The first to take on this challenge were the Poles, and on 17 February 1980 Krzysztof Wielicki and Leszek Cichy reached the summit of Everest. In the wake of this success, the expedition leader Andrzey Zawada immediately organised another, to K2. However, logistical complications meant that it was the winter of 87-88 before it happened. The mountain did not make things easy, and the lead team - Wielicki and Cichy - made it to 7300 metres after more than 80 days on the mountain. Their withdrawal, in a blizzard and with incipient frostbite, felt to everyone like a defeat. K2 won; maybe it really was too much.
But Zawada's dream - he actually died as he was organising another expedition - was not forgotten. In 2002 Wielicki picked up the baton and took the lead for a new attempt. He gathered a team of 19 mountaineers, 15 of them Polish. Among the non-Poles, the name Denis Urubko stood out. This time the attempt was made from the north, on the famous 1982 Japanese route, just as Zawada had envisaged. The leaders reached an altitude of 7,600 metres before they were forced to retreat. It wasn't a success, but a psychological barrier had been breached.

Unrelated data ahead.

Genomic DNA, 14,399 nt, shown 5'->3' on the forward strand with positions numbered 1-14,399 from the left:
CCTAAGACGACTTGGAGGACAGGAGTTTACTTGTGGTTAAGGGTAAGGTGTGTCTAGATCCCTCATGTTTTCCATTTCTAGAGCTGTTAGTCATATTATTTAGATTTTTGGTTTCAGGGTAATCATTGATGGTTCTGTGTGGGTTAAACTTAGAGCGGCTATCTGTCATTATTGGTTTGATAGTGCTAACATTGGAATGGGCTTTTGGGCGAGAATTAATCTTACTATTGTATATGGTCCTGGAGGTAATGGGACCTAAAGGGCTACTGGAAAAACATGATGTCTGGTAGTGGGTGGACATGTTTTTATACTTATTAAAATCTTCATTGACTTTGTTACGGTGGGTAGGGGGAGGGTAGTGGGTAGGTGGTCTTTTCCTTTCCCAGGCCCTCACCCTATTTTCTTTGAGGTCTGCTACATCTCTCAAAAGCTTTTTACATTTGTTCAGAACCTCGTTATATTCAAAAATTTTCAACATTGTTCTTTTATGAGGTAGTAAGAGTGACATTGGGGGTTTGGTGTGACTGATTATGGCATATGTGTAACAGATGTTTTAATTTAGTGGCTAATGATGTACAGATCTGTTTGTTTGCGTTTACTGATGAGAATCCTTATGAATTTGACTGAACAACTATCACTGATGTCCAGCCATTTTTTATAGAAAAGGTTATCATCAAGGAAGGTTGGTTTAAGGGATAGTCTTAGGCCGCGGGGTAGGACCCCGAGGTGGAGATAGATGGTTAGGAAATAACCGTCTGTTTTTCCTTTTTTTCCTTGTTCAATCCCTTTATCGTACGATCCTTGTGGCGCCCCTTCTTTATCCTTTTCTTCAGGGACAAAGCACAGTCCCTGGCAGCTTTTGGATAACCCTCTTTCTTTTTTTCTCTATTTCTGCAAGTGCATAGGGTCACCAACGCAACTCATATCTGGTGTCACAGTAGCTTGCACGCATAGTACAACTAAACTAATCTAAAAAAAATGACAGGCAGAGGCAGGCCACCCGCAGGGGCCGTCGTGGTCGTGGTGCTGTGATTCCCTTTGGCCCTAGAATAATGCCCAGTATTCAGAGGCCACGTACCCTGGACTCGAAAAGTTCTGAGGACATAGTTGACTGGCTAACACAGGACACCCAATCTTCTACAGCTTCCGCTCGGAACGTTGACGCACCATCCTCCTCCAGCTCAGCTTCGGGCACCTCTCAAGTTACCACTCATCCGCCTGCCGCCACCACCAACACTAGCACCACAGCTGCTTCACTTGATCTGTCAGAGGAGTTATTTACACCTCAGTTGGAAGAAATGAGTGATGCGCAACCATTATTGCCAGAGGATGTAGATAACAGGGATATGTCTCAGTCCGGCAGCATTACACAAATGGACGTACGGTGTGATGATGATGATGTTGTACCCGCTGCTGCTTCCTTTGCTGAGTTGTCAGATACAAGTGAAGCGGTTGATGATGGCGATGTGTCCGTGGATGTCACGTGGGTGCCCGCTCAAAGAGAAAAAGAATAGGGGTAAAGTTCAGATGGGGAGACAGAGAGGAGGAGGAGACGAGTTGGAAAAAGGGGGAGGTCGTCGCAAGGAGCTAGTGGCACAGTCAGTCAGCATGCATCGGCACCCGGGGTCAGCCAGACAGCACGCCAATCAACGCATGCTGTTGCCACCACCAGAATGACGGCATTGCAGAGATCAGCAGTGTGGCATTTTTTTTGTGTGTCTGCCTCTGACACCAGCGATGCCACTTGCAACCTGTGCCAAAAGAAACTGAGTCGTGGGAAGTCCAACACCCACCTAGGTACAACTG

A seemingly impossible endeavour had become possible: it could be done. It felt like a sea change, at least mentally, but it didn't mean the mountain was growing kinder, and every expedition is a story of its own, starting from scratch. In subsequent decades, however, winter attempts on K2 can be counted on one hand. In the meantime, scores of expeditions take place to the other 8,000 metre peaks which, one by one, capitulate and are conquered in winter. But K2 remains unknown, the last unconquered bastion. The risk is too high, the likelihood of success too low. After decades of neglect, it is inevitable that K2 is now in the spotlight and, above all, on the wish list of many mountaineers.
K2 is there still; it seems to wait and provoke. It can be climbed in winter, but it hasn't happened yet.